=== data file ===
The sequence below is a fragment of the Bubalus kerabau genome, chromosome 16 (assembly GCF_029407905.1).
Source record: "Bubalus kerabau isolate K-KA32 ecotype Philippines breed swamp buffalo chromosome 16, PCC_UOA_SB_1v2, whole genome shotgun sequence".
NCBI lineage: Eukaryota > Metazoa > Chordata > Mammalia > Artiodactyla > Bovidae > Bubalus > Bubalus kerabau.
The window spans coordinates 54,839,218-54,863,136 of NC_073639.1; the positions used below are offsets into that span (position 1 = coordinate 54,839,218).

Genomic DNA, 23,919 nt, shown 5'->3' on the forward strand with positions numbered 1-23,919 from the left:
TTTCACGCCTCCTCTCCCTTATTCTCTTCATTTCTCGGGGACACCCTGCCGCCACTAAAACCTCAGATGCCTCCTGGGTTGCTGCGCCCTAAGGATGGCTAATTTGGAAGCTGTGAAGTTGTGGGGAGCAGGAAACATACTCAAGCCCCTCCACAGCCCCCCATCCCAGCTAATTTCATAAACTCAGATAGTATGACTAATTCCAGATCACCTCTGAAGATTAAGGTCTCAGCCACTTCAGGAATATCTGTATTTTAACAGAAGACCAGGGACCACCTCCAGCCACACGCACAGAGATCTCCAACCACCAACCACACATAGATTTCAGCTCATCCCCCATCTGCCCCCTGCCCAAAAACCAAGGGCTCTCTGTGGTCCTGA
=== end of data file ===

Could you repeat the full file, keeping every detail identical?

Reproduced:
The sequence below is a fragment of the Bubalus kerabau genome, chromosome 16 (assembly GCF_029407905.1).
Source record: "Bubalus kerabau isolate K-KA32 ecotype Philippines breed swamp buffalo chromosome 16, PCC_UOA_SB_1v2, whole genome shotgun sequence".
NCBI lineage: Eukaryota > Metazoa > Chordata > Mammalia > Artiodactyla > Bovidae > Bubalus > Bubalus kerabau.
The window spans coordinates 54,839,218-54,863,136 of NC_073639.1; the positions used below are offsets into that span (position 1 = coordinate 54,839,218).

Genomic DNA, 23,919 nt, shown 5'->3' on the forward strand with positions numbered 1-23,919 from the left:
TTTCACGCCTCCTCTCCCTTATTCTCTTCATTTCTCGGGGACACCCTGCCGCCACTAAAACCTCAGATGCCTCCTGGGTTGCTGCGCCCTAAGGATGGCTAATTTGGAAGCTGTGAAGTTGTGGGGAGCAGGAAACATACTCAAGCCCCTCCACAGCCCCCCATCCCAGCTAATTTCATAAACTCAGATAGTATGACTAATTCCAGATCACCTCTGAAGATTAAGGTCTCAGCCACTTCAGGAATATCTGTATTTTAACAGAAGACCAGGGACCACCTCCAGCCACACGCACAGAGATCTCCAACCACCAACCACACATAGATTTCAGCTCATCCCCCATCTGCCCCCTGCCCAAAAACCAAGGGCTCTCTGTGGTCCTGA